Zambia’s secondary school students from different parts of the country have participated in the finals of a Chinese language proficiency competition held in Lusaka, the country’s capital.
Ten students from different schools teaching the Chinese language in all the country’s 10 provinces participated in the Zambia final of the 12th Chinese Bridge Chinese Proficiency Competition for Foreign Secondary School Students during a colorful event held on Friday at the Confucius Institute University of Zambia (UNZA).
The competition saw the students showcasing their Chinese language skills, dance and culture, with Nadine Kayuba Chikwekwe merging as the overall winner.
She will represent Zambia at the finals in China.
Lai Bo, charge d’affaires of the Chinese Embassy to Zambia, said he was delighted to see young Zambians learning the Chinese language, adding that it was a sign the Mandarin fever was on the rise.
He hoped that more Zambian students could make the most of the opportunity to learn Chinese and contribute their talent to the friendly exchanges between the two countries.
The Chinese envoy said his government was proud of the all-weather friendship that has existed between the two countries in the last 55 years and looking forward to future development of the relation with full confidence.
According to him, people-to-people exchange has been one of the important pillars of the relation and that Chinese language teaching has played an indispensable role.
“Learning Chinese can help you not only step on the bridge leading to the Chinese culture, but also enhance the mutual understanding and friendship between the two countries,” he said.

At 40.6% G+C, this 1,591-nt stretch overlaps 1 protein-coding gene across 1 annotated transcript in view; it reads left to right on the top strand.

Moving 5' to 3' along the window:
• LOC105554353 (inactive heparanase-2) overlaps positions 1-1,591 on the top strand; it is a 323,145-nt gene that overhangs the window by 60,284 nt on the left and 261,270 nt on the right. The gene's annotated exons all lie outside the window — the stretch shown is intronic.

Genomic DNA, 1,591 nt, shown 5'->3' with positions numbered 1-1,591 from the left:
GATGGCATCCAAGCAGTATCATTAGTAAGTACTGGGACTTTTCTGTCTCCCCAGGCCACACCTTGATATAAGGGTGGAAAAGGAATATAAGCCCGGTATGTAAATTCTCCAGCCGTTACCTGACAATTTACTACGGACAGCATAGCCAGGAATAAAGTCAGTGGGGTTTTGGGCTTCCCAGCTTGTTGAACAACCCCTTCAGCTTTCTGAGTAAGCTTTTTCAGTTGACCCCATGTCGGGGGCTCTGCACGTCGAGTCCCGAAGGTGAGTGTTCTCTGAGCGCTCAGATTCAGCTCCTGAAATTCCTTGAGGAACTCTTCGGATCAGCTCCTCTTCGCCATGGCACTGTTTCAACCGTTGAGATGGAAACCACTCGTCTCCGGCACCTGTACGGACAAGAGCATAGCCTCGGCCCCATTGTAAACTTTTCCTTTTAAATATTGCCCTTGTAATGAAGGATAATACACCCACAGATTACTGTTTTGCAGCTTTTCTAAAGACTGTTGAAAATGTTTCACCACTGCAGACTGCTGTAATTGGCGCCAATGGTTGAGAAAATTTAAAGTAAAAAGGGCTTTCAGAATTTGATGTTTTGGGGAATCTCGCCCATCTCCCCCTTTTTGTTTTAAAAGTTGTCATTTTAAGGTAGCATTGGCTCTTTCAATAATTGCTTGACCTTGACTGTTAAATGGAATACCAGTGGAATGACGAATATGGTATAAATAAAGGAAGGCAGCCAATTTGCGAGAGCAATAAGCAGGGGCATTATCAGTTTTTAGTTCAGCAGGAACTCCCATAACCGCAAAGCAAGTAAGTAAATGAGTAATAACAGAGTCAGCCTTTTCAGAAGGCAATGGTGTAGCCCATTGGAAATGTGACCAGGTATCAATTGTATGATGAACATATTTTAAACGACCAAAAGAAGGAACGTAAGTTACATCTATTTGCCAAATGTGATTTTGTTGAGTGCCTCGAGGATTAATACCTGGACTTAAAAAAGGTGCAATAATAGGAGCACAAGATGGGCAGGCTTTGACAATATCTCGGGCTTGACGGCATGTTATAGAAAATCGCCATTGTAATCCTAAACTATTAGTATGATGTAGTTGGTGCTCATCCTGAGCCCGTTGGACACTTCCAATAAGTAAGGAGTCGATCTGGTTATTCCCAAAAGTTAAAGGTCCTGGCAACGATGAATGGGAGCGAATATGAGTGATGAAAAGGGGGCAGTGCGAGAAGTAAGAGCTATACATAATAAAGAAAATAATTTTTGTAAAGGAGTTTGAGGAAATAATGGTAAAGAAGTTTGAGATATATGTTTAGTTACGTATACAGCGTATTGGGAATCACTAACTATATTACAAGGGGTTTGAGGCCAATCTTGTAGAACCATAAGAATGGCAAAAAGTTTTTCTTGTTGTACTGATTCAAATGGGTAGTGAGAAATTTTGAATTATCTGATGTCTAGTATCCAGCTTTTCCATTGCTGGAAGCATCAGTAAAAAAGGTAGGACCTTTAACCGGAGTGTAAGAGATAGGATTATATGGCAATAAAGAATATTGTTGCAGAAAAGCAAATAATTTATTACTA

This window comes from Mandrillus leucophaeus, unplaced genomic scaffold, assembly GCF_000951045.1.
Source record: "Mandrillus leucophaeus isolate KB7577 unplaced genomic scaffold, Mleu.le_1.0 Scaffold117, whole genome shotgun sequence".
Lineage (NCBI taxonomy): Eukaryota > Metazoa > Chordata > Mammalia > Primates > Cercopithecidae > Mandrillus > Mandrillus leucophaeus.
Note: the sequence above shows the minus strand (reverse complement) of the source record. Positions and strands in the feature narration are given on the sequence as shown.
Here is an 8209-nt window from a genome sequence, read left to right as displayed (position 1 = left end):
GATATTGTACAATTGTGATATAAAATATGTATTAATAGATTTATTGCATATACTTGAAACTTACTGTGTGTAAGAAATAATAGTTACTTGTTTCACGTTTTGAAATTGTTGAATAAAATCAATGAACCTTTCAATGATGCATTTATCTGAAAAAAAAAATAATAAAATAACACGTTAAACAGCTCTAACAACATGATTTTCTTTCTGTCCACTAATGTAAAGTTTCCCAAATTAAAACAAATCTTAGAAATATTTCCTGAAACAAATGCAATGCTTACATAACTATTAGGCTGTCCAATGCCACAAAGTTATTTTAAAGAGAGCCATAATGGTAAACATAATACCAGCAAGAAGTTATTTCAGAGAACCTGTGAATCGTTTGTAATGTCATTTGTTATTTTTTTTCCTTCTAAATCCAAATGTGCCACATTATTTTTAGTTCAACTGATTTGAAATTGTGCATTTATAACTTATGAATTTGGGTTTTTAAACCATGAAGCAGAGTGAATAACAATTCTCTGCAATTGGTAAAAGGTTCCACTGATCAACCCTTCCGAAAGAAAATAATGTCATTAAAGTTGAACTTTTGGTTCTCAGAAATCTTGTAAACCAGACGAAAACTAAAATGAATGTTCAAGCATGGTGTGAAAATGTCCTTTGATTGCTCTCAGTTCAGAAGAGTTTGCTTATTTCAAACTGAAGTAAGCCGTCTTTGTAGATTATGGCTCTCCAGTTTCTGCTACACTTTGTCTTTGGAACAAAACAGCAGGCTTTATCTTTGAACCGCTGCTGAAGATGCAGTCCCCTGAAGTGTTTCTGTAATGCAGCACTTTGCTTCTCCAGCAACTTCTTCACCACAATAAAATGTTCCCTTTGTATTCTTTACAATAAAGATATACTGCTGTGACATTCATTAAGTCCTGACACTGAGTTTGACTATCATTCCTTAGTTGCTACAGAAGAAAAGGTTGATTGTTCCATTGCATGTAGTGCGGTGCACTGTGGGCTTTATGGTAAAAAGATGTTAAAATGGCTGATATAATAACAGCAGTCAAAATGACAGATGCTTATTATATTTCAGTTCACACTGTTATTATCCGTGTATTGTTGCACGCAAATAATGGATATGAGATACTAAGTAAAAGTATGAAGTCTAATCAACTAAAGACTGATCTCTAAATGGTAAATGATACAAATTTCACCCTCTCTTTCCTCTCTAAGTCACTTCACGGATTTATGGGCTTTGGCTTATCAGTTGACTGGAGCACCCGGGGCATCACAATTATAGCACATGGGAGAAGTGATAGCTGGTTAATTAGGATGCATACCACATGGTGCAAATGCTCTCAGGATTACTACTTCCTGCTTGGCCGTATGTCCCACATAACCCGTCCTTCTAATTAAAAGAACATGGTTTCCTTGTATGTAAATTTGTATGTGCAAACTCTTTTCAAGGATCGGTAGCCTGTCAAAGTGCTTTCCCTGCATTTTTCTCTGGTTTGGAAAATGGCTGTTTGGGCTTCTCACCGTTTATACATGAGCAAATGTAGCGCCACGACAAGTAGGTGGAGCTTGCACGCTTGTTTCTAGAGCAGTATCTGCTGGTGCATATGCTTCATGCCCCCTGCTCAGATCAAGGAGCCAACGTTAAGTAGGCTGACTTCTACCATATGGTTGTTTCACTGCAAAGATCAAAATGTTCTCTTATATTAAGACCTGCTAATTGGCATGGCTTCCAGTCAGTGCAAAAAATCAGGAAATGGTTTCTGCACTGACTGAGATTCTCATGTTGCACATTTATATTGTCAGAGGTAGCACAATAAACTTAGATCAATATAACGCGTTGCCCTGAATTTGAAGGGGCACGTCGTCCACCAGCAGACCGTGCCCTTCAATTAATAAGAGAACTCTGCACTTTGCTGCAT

Luke Mumba, UNZA Vice-Chancellor, said Chinese learning has become an important part of the relationship between the African people and the Chinese people and that it has helped Africans know more about China.
In a speech read on his behalf by Nkumbu Nkonde Director of Business Development, the vice-chancellor said it was for this reason that the Zambian government has established the offering of Chinese as one of the three optional languages in the country.
He said in 2014, the Ministry of General Education started offering the teaching of Chinese in 10 secondary schools and that the ministry, in partnership with the Confucius Institute Headquarters in China and the Confucius Institute at UNZA, have been developing a curriculum for junior and secondary schools in the country.
Mundia Mwendende, Principal Curriculum Specialist Language at the curriculum Development Center in the Ministry of General Education, said the government was happy to see more students taking up Chinese language and hoped that the competition will motivate other students to take up learning Chinese.